Coatless and sockless in the four o'clock dusk, picking kale in the garden, I almost stepped on a woolly bear caterpillar that was crossing my path at a pretty good clip. By now it should have been curled under a thick padding of leaves, safely tucked against the rigors of winter.
We do a lot of tucking here in the fall. The hens get a thick bedding of hay to keep their skinny feet warm. The garden gets a nice duvet of compost. The young apple trees get hard plastic socks around their trunks to guard against the rabbits. The climbing roses get a layer of mulch hay around their feet, while the lavender is surrounded by a wall of hay that reaches halfway up the plants. The rosemary bush and the scented and zonal geraniums have been indoors by a sunny window for weeks.
Vermonters (and Vermonter wannabes such as I) tuck themselves behind massive stacks of wood that will feed the stove until late April. Every driveway is outlined with four-foot markers warning the snow plows away from the grass. And the shrub-proud among us (not I) put out A-shaped wooden contraptions to keep their plantings from being dismembered by avalanches dropping from the roof.
In a word, Vermont is tucked and ready for winter. But, as that 15th-century rake Villon put it, Ou sont les neiges d'antan? (Where are the snows of yesteryear?). Sure, we've had a couple of snows already, but they have promptly disappeared in the next day's 60F high. Reader, it's kind of hot here.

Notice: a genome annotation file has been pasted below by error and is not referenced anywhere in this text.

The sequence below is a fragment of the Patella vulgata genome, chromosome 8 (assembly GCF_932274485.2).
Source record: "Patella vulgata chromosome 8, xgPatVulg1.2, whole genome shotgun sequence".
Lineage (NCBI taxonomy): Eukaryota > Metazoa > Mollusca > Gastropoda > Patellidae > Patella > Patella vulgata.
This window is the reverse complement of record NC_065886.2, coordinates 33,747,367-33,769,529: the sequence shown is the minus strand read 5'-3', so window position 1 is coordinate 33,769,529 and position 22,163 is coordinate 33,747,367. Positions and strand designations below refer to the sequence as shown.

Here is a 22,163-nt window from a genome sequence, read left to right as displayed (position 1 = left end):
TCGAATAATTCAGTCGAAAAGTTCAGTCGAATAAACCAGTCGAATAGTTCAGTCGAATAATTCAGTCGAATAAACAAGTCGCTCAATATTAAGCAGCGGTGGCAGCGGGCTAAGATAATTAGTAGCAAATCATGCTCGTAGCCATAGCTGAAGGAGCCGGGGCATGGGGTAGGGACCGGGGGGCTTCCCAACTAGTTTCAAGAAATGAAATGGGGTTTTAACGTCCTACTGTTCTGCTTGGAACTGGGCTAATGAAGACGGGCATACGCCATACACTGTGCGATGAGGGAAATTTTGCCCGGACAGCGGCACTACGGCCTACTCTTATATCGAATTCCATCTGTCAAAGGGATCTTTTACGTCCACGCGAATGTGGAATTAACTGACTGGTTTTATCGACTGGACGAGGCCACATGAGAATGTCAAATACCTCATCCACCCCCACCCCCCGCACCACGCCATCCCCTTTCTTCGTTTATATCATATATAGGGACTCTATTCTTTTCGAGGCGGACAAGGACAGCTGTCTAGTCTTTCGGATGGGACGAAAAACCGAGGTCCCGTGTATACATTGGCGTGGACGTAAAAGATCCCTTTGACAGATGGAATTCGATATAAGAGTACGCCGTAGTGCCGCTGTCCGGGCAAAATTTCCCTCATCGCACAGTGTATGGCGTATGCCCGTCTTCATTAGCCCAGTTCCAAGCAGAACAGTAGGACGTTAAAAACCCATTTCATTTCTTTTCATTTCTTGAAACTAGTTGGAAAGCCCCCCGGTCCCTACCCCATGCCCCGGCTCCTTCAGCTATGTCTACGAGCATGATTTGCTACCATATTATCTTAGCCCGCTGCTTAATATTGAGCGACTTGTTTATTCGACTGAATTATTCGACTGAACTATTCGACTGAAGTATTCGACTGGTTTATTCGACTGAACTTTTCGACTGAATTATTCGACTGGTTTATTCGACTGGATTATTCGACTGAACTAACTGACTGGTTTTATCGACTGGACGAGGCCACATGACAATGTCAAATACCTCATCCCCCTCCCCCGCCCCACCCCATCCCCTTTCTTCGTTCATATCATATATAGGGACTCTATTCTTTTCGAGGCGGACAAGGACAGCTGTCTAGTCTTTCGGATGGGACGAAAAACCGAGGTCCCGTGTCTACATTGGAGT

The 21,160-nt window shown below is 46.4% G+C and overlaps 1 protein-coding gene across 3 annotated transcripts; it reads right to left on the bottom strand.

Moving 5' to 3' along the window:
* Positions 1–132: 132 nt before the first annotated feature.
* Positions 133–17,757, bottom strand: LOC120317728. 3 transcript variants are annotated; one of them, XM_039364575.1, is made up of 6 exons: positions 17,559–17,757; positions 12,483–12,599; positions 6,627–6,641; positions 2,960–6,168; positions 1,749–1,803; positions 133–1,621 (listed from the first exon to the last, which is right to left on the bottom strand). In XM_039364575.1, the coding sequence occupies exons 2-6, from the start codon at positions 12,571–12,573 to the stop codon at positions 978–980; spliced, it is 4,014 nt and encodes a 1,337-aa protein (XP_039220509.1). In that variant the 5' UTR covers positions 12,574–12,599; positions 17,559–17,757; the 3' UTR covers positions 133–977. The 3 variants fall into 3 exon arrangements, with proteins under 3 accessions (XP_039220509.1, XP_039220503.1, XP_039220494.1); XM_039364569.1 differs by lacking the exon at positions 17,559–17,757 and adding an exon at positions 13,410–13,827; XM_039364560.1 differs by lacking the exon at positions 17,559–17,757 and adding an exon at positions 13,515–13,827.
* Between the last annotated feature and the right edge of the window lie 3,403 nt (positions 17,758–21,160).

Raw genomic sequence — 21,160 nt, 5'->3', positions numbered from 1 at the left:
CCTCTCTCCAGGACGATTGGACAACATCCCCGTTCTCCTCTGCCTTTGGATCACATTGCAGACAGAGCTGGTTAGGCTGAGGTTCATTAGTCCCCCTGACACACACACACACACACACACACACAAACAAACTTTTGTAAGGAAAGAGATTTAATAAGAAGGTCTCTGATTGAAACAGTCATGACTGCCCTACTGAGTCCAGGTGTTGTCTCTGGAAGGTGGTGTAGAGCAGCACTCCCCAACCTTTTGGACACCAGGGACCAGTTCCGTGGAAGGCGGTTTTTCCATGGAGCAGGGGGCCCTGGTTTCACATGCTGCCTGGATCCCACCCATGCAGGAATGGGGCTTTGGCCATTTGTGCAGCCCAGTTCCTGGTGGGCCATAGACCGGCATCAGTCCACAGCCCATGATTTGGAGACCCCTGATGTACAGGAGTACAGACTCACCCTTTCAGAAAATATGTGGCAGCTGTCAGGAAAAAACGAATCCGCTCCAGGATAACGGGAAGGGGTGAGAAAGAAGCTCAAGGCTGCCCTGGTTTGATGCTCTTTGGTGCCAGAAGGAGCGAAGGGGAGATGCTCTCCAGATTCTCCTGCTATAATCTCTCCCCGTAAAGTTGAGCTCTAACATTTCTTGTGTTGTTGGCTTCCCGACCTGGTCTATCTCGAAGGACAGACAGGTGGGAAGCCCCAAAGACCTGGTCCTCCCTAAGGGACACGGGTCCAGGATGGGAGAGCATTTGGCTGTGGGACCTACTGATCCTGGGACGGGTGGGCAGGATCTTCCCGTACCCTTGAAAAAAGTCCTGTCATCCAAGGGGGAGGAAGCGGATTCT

I'm worried about the lavender, sweltering under its thick coat of hay. I'm worried about the yellow butterflies that flitted across the driveway yesterday, worried about the geese flying in indecisive circles overhead--to stay, to go? I'm worried about the frogs, who tucked themselves into the gunk at the bottom of the pond on the first cold night, and can be seen clinging to the disintegrating lily pads in the weirdly warm noon sun. I'm worried about the woolly bears--will they be able to rush to shelter when the real cold suddenly arrives? And I'm wondering about their cousins, the brown bears. Are they in their dens by now or are they making sleepy, ill-tempered sorties, hunting for the last berries? Is it safe to fill the bird feeder?
People in the village store say, "enjoy this weird weather." Others say, "we're gonna pay for it later." And I wonder, who are the optimists, who the pessimists? Me, I hope we do pay for it. I hope I get to wear my new super-warm-yet-light-as-a-feather winter coat that is hanging in the closet with the tags still attached. I hope the cold kills the ticks. I hope a thick coat of snow both shelters my plants and leaches nitrogen into their roots. I hope the harshness of winter keeps those who would move here for frivolous reasons away. I hope another season of relative isolation teaches me to endure, to bend with the winds, to find sustenance within myself.
In case you're wondering--that caterpillar in the garden? It wore a wide brownish-orange belt around its middle: a sure sign of a mild winter.